Our day continues with a calm journey along slow winding roads that dip into small passes of leafy, cool temperate rainforest. I am content in the passenger side of the vehicle, listening to Don tell tales of anything and everything Tasmania related (he’s already proven to be the ultimate resource) in between blasts of cool air through the window – just what is needed to offset the strong, hot Tassie sun (you’ve been warned).
“This is a really specky place,” becomes a common phrase from Don’s mouth during our 3 days together, uttered first at the Rocky Cape National Park lighthouse.
With the stop at Rocky Cape, I am certain we have crossed into places that are hours away from civilization (if only I hadn’t seen the occasional house, car, and locals who would always acknowledge and wave to our vehicle). My worries, whatever those might have been back in Sydney, seem long gone.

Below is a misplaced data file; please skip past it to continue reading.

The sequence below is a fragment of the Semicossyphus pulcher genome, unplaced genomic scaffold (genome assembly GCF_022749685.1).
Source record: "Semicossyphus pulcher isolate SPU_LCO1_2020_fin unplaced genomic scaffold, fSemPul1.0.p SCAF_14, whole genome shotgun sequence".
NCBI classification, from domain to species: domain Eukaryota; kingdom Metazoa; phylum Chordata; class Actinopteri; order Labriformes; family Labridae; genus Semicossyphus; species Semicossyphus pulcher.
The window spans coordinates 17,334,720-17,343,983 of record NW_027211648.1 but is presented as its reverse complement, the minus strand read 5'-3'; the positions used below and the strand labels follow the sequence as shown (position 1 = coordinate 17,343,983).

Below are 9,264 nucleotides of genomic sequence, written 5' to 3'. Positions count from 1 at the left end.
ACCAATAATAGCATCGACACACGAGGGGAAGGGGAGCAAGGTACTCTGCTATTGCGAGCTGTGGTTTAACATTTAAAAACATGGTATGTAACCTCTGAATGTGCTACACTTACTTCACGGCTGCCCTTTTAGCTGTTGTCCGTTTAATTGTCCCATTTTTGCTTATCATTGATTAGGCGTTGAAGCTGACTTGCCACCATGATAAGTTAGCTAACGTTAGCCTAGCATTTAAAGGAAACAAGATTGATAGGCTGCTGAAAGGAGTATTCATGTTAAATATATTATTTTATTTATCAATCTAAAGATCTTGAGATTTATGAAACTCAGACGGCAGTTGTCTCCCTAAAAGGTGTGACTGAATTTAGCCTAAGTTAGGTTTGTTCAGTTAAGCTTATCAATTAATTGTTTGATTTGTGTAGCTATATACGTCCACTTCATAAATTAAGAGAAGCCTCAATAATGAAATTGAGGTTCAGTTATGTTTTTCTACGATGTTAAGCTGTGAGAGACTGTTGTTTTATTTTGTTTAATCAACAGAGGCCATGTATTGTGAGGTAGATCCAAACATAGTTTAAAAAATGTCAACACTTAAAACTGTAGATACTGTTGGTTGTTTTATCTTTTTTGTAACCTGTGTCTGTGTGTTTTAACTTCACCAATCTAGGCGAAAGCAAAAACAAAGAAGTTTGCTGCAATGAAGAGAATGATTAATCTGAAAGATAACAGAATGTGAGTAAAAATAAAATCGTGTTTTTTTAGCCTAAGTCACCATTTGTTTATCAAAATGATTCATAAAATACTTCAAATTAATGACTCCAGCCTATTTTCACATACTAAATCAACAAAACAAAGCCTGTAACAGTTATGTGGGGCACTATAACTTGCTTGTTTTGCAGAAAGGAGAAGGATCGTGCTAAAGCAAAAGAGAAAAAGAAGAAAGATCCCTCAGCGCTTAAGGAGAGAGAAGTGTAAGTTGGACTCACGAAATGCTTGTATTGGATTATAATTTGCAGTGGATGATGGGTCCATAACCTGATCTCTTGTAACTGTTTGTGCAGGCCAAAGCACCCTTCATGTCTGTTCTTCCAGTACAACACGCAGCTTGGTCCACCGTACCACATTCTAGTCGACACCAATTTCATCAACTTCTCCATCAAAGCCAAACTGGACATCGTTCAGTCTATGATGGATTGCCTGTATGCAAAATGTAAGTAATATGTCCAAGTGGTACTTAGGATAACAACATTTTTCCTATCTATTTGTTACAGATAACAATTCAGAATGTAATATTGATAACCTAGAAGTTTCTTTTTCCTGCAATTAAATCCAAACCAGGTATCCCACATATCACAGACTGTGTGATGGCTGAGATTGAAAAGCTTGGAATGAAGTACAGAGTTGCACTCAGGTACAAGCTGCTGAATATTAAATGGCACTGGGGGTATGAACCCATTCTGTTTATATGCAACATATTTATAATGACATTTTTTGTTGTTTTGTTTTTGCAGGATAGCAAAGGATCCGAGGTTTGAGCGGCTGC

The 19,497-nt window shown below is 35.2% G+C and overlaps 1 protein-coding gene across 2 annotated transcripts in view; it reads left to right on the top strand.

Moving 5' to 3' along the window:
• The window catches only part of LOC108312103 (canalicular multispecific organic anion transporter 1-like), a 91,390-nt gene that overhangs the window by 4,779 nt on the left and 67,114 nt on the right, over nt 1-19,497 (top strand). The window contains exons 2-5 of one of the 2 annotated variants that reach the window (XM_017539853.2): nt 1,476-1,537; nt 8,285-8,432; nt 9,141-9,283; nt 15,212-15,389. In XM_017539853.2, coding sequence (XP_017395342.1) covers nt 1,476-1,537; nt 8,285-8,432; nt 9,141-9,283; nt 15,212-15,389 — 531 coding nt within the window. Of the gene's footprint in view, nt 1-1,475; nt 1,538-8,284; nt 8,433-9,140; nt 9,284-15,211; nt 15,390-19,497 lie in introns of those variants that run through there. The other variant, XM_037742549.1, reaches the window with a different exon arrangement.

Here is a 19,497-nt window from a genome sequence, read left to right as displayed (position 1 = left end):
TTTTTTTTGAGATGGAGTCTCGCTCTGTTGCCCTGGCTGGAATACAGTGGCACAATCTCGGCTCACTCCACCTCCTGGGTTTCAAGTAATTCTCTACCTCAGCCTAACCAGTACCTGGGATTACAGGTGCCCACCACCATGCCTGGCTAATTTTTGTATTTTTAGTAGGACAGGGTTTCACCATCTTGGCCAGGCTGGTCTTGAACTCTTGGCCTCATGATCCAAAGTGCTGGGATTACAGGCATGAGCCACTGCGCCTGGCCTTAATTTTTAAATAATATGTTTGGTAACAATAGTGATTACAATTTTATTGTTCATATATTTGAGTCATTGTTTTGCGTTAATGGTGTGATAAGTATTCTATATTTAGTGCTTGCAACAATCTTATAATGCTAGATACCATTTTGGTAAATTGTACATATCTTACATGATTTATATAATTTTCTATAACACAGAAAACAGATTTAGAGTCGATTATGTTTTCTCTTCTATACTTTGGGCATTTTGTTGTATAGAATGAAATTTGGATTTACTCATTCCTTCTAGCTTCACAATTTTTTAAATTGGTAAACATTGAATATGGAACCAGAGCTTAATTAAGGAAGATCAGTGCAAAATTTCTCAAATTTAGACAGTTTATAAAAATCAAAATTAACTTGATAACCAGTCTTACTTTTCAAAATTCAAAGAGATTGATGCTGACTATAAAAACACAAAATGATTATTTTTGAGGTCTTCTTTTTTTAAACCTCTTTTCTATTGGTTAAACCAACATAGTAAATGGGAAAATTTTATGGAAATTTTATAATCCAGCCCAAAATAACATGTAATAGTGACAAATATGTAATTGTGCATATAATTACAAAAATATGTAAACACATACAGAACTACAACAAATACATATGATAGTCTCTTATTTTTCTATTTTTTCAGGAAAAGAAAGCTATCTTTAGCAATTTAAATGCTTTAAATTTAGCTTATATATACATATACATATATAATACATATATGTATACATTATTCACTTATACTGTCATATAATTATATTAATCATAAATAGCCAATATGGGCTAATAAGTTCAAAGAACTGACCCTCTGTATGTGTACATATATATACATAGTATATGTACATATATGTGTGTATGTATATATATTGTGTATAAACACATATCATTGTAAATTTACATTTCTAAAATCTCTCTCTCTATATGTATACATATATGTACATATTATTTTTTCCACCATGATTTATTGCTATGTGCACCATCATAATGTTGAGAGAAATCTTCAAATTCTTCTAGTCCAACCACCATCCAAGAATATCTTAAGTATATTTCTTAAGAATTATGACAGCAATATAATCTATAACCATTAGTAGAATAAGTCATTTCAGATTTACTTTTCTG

The first part of the day was but a taste of North West Tasmania, and speaking of taste, lunch time makes its presence known in my gurgling tummy. The best place to grab a bite in the area is Stanley; we head there for some quick grub at a local cafe, but leaving is another story. Don, having lived in Stanley for several years before, is summoned for a chat with several locals, a couple of which we stumble into on the streets.
Meet Tom and John Osborne, the father and son behind the operation of Osborne Aviation Services located right on the edge of Stanley.
Tom, a fellow American expat, quickly takes interest in my American whereabouts and before I know it, we are being invited to lunch or dinner with these kind fellows to which we sadly have to decline given our schedule.